Residency at Audley End Part I
The year is filling up with projects and the time to sit down and write these posts is shrinking! Having started during the pandemic, although still working in the studio during that time, there seemed to be more space in the day for such things. With the rest of the world now ‘back to it’, such space feels increasingly filled up. I will endeavour to keep sharing some insight into new projects and studio processes but with less frequency.
On this note, it’s been a wonderful start to the latest collaboration with the kitchen gardens of Audley End. I’ve made two visits so far - one during the early days of Spring and more recently in May to see what has developed since. Speaking about planting plans with Head Gardener Gemma Sturges, it’s clear there will be almost too much to choose from as the seasons play out. During my last trip, I spied an abundance of potted fig trees waiting in the glass house. A whole array of herbs, peas, beans and lettuces were also ready in the seedling house, a week or so from planting out. I even stumbled across a baby Sea Kale!
Most exciting for me so far is the beautiful peach tree in the main glass house. I was lucky to catch it in blossom on my first trip. Gemma explained that the variety was popular in Victorian gardens, and grows a particularly soft skinned fruit which melts in the mouth. Looking forward to producing a collection of these peaches capturing the delight of eating such soft sweet fruit. I’m envisioning a mixture of nibbled and whole peaches to celebrate the pleasure of eating a harvest straight from the tree.
I also took some time to walk around the main house. The house and grounds are managed by the English Heritage and are open to the public. In addition to the kitchen gardens, I found I was drawn to the colossal trees growing around the estate. In particular, those supported with great rope and steel cables - tethering wayward branches to the central trunk and helping to hold giant tree-arms a few feet from the ground. Sculptural interventions, ongoing collaborations between groundsman and ancient tree. Easy to see where artists Ai Weiwei and Anya Gallacio developed their arboriculture themed works from when admiring these functional yet striking armatures.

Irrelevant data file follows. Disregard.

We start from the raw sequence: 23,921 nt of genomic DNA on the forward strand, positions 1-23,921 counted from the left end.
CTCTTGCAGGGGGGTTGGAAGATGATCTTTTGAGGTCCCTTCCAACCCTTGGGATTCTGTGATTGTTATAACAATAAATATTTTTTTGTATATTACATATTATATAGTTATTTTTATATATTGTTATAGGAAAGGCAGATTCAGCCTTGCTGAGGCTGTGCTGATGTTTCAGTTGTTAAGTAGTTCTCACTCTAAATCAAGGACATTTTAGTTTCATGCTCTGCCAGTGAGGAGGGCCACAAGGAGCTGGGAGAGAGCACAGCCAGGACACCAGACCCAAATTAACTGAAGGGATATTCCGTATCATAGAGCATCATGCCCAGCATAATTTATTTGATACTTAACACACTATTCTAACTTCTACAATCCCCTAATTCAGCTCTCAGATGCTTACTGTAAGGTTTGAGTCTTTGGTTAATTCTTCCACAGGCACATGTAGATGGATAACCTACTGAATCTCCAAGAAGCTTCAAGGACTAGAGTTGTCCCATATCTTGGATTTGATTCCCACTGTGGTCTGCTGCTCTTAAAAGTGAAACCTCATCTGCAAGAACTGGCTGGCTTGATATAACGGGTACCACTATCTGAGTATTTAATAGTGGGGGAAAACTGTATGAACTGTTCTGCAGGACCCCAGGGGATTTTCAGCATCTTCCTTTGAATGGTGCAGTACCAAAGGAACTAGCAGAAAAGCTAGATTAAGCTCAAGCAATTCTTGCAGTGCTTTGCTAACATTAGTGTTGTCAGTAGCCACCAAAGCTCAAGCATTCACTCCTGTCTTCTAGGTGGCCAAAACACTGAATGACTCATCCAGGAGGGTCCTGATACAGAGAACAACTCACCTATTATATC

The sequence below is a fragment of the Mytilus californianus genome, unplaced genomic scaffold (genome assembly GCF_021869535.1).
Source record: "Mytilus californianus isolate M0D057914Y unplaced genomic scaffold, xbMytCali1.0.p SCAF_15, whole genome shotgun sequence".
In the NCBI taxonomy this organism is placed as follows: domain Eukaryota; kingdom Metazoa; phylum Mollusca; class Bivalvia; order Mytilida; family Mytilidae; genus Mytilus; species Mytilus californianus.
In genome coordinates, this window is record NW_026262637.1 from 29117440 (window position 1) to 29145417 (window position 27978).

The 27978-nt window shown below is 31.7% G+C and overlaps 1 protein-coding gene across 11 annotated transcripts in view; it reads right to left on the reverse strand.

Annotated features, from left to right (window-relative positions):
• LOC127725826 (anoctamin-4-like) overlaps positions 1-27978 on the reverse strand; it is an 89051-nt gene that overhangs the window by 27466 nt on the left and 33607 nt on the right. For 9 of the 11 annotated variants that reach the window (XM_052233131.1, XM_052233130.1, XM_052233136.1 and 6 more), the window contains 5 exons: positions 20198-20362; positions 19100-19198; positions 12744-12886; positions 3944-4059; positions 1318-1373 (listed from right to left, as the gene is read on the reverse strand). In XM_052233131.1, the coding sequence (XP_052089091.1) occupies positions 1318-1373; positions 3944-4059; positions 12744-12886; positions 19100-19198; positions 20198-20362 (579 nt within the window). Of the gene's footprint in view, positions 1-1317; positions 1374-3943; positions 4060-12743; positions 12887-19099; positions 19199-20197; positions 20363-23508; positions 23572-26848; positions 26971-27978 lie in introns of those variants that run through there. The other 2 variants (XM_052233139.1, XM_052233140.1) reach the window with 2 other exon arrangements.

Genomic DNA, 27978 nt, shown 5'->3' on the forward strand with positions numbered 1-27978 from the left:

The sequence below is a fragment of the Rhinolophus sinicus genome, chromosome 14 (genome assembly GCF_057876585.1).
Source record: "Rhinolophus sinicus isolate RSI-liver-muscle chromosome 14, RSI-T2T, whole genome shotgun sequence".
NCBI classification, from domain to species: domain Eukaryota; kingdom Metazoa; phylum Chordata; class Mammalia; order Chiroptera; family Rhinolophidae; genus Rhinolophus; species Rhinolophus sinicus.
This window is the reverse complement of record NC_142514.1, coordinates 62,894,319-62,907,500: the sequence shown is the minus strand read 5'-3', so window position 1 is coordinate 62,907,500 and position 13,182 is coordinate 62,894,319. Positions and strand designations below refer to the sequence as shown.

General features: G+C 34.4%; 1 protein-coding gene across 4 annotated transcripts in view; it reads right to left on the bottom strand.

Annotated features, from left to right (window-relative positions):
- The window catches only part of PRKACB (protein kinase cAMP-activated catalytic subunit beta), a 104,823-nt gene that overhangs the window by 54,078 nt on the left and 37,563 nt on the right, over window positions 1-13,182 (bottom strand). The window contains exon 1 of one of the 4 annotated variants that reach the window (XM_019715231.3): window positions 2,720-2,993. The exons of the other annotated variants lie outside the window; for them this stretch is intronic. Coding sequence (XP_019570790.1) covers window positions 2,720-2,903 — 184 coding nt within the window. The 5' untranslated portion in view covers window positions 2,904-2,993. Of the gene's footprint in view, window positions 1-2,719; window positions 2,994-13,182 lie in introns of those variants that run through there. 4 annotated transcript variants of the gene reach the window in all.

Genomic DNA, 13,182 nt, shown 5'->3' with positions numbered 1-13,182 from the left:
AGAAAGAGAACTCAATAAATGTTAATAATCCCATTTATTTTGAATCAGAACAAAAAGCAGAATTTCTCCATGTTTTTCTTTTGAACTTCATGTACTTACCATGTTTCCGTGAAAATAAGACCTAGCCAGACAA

It was also lovely to see the house’s own botanical and natural collections. Prior to leaving the estate to the British Government in 1941, generations of the family had amassed an incredible collection of taxidermy specimens and various curiosities as you might associate with 18th century enlightenment collecting. Reading about the past times and interests of previous Baron Braybrookes and the extended family, it seems botanical interest was encouraged and celebrated across generations. There are hallways of preserved birds upstairs and an abundance of coral and geological specimens in the main hall of the house to name but a few of these collections.
The ‘Cabinet of Curiosities’ is a theme I sometimes associate with the works made as part of this series. Vanitas or ‘Memento Mori’ I have mentioned before - Herbariums filled with dried plants or wax imitations feel like an extension of this aesthetic, if more focused on scientific inquiry than existential contemplation.
I also spied that the parkland around the house is the work of the 18th century landscape designer Capability Brown. This style feels very familiar to me given the proximity of Suffolk estates Heveningham and Cockfield to my home, which have had their own grounds returned to Brown’s original designs.
I’ll be returning to the Saffron Walden estate in the coming weeks to catch up. For now, I’ve managed to make off with a batch of giant asparagus stem
I continue to look forward to recording the seasons in this garden…